First published on Musika.uk.com in September 2012.
Granary Square, London
8th September 2012
How does one even begin to attempt to review such a happening as Africa Express? A rolling, near-constant performance comprising of 6 ‘official’ gigs, tens of pop-up performances and countless hours of jamming and rehearsals in between. All featuring more than 80 musicians. On a train.
This reviewer’s experience of the tour extends only to the London date of the tour, what had been billed as the grand finale. The 5-hour performance was held at the newly-opened Granary Square behind King’s Cross Station. This was the only open-air venue for a paid-entry gig in the whole tour and, as such, there was a real festival feel to the proceedings, one not hindered by the blasting sunshine during the daylight hours of the show.
The concert opened with a (very) short welcome from the project’s co-founder Damon Albarn and then a speech from a Malian friend, regarding the crisis in northern Mali, corruption in Africa and the need to come together as a people to stop these (and all) atrocities, highlighting the significance of cross-cultural collaboration and empathy such as that we were about to witness. After a hearty round of applause, the first piece gets under way, and it’s already an exercise in ‘spot the famous musician’ with a piece lead by desert blues guitarist Afel Bocoum and featuring an ensemble including Fodé Lassana Diabaté on balafon, John Paul Jones on bass and Albarn himself on acoustic guitar. And so it continued throughout the evening, my friends and I exchanging whispers of “here comes Amadou on guitar!”, “Fatoumata Diawara is singing with the Noisettes and Eliza Doolittle, wow!” and “hang on, is that Paul McCartney on bass?”.
Musically, highlights included Nicolas Jaar ‘and friends’ (who happened to include Baaba Maal, Bassekou Kouyaté, Lassana Diabaté and Fatoumata Diawara) presenting an extended West African journey, mixing traditional music from the Mandé world with a subtle electronic background; a version of Led Zeppelin’s 'Kashmir', led by rappers Kano and Bashy and featuring Mehdi Haddab on electric oud, Rokia Traoré on typically scintillating vocals, the horn section of the Fela! musical and Led Zep’s own John Paul Jones on synth; Amadou Bagayoko leading Okwess International with Baloji on the mic; Rokia Traoré singing a hauntingly beautiful track ‘Dounia’ accompanied by, yes, the ex-Beatle, taking the bassline behind the rest of the band, unannounced…and I could go on and on and on. The stand out performer, however, was Fatoumata Diawara. She was never far from the stage, and for good reason: every time she opened her mouth, fantastic colours flew out – even when she wasn't singing, her dancing lit up the stage.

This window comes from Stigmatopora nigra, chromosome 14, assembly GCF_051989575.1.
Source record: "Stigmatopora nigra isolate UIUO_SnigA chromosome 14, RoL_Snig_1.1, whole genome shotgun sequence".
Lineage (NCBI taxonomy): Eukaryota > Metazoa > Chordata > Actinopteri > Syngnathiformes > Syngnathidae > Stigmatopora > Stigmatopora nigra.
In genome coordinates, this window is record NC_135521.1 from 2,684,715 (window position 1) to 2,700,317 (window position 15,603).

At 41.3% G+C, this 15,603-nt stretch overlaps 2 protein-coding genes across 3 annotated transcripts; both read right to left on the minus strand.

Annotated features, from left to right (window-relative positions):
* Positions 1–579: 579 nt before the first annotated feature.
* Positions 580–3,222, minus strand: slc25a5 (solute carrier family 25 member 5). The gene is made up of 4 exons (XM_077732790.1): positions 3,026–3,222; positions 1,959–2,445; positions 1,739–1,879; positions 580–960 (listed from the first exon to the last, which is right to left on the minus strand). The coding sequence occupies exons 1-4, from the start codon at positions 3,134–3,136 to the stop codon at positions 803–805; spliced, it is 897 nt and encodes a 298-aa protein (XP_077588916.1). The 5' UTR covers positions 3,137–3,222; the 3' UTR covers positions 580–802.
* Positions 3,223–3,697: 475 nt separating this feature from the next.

Through the evening, only three songs somewhat missed the mark – Carl Barât’s offering a bit too noisy, in the wrong way; Eliza Doolittle’s otherwise beautiful rendition of Al Green’s 'Let’s Stay Together' slowed things down a little much; and Paul McCartney’s second lead number…well, it just didn’t work too well, in my opinion – but three pieces out of five hours’ worth still leaves a very large percentage of gold. One criticism I heard from friends further from the stage than myself was that the music was so quiet that a choice had to be made between seeing the stage and hearing the music from the back up speakers halfway back in the crowd, no doubt due to the recent controversies surrounding open air music in London. Complaints raised at other Africa Express gigs, however, seemed to have been addressed here, with ensembles being introduced to the crowd before or after a song, and a five-minute change over between pieces at the very most.
Altogether, the experience was one of overwhelming musical success, and one which wasn’t nearly as shambolic as could have been expected, with the sheer number of musicians and only six days (in between other gigs) to plan almost from scratch. This wasn’t Africa Express’s first triumph, and here’s hoping it’s far from its last.
Photo: Africa Express London Granary Square 2012, by Haydn. Used under licence CC BY-NC-SA 2.0.